Just read the Patisambhidāmagga and see that what is mentioned in it is different to the Mindfulness of breath practice in the Anapanasati sutta.
For one, it applies contemplation of impermanence and insight into every aspect of the mindfulness of breath. It’s approach is scholarly, analytical and neat - not the gnarled and organic tree trunk that is that description found in the Anapanasati sutta.
Nimitta (my apologies) can be of many kinds. I was referring to the patibhagha nimitta (stable, unmoving, ‘full moon’ level of illumination). The Patisambhidāmagga seems to be referring to the parikamma nimitta (small, local and a mental representation of the breath) seeing as they apply the term to the beginning stages (1-4) of the breath (though they are unlikely to be present at the very start). Nyanatiloka Mahathera’s Buddhist Dictionary under the word nimitta:‘Mental (reflex-) image’, obtained in meditation. In full clarity, it will appear in the mind by successful practice of certain concentration-exercises and will then appear as vividly as if seen by the eye. The object perceived at the very beginning of concentration is called the preparatory image (parikamma-nimitta). The still unsteady and unclear image, which arises when the mind has reached a weak degree of concentration, is called the acquired image (uggaha-nimitta). An entirely clear and immovable image arising at a higher degree of concentration is the counter-image (patibhāga-nimitta).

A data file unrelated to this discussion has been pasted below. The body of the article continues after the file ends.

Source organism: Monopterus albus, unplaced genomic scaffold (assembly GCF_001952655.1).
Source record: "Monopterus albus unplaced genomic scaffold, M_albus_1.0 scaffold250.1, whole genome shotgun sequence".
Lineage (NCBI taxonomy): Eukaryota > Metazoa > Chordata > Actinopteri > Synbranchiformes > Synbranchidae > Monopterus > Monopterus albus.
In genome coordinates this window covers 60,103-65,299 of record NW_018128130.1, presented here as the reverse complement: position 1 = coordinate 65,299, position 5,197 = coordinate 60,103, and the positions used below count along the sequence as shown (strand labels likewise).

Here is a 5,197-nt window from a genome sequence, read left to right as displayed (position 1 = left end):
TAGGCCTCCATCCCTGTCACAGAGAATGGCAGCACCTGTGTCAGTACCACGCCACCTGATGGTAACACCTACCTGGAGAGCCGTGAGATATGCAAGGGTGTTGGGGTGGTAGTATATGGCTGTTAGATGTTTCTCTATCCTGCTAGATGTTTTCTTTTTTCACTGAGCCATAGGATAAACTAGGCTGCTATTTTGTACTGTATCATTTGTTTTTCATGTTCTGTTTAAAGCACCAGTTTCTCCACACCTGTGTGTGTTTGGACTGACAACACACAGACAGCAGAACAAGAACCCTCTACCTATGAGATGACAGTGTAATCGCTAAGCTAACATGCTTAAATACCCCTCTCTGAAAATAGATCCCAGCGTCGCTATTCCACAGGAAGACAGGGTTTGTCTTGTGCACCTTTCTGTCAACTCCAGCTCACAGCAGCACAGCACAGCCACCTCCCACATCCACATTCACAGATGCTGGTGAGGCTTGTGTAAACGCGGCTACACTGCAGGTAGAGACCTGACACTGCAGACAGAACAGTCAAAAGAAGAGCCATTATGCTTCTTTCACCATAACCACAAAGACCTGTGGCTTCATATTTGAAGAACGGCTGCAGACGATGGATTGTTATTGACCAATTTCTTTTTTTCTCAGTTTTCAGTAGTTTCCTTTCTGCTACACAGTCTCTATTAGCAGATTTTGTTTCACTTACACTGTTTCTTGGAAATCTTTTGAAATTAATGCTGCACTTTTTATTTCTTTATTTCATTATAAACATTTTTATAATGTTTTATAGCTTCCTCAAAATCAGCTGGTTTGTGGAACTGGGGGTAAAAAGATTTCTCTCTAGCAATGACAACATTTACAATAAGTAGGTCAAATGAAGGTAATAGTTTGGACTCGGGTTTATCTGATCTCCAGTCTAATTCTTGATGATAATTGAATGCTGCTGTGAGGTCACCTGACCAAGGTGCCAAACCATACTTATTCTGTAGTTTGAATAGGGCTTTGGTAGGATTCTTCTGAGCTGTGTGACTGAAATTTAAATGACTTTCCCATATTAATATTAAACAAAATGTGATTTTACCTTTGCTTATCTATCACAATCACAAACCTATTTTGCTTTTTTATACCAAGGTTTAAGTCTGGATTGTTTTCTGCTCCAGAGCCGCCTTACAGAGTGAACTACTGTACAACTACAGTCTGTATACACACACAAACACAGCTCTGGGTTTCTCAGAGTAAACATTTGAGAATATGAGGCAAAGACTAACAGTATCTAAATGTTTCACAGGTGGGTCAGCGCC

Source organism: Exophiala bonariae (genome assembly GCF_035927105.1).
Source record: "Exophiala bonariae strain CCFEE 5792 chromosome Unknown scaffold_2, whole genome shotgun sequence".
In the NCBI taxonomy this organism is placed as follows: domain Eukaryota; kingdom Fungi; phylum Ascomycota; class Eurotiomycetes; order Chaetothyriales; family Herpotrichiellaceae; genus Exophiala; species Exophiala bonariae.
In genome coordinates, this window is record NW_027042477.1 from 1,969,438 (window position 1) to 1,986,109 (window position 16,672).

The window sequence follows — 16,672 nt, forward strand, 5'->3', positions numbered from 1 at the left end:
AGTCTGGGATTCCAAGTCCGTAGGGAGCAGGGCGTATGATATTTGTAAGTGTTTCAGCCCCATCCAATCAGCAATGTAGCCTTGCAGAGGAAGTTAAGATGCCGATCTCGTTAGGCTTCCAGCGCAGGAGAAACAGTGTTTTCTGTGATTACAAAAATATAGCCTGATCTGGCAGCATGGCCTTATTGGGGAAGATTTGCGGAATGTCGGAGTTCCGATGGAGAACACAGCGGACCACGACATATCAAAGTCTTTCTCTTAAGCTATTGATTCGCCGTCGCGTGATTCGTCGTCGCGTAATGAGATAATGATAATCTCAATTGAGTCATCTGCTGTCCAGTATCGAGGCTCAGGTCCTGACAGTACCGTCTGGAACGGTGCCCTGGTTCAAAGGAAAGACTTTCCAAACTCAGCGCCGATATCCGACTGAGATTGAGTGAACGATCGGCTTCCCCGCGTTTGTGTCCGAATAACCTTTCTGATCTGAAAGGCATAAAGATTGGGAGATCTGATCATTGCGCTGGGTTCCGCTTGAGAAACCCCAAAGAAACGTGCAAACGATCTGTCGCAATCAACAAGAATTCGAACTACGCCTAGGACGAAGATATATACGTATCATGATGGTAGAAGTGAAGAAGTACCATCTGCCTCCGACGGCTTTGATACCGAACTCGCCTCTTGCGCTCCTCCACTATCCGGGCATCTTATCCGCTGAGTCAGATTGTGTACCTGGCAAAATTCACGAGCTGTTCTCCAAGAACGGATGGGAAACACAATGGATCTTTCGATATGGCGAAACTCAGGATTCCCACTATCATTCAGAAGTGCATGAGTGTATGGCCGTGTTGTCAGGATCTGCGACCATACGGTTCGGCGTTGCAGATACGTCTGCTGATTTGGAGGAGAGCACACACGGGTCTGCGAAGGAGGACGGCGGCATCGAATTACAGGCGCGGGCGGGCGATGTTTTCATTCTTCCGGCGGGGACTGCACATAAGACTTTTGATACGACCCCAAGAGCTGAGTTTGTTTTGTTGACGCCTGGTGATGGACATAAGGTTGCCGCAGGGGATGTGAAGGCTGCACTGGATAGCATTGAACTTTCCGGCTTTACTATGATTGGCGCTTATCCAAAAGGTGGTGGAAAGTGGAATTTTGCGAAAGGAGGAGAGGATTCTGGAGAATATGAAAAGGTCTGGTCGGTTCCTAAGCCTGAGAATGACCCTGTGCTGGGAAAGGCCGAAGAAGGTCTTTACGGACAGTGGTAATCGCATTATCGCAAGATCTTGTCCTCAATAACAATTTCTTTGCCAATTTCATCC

The sawing similie is used to denote strict one-pointedness at the point where the breath is best felt. This is again different from the Anapanasati sutta where it is the knowing plus the experience of the breath which is utilised. The latter method is conducive to a more intelligent awareness versus a high powered concentration in the former. The former can also lead to suppression of the ability to remember things if the one-pointedness is not balanced or adequately spaced. I remember having to stop meditation to be able to sit for exams as my recall was impaired. It was fortunately reversible.
If a strict one-pointedness is used, it won’t be possible to know at what stage the breath is, so the Patisambhidāmagga asks how do they still progress despite this. The progress of course is merely in concentration (samatha), which doesn’t require knowledge of the three dhammas (see above). To apply impermanence etc to the breath they will have to relax the strict concentration and use a more broader awareness.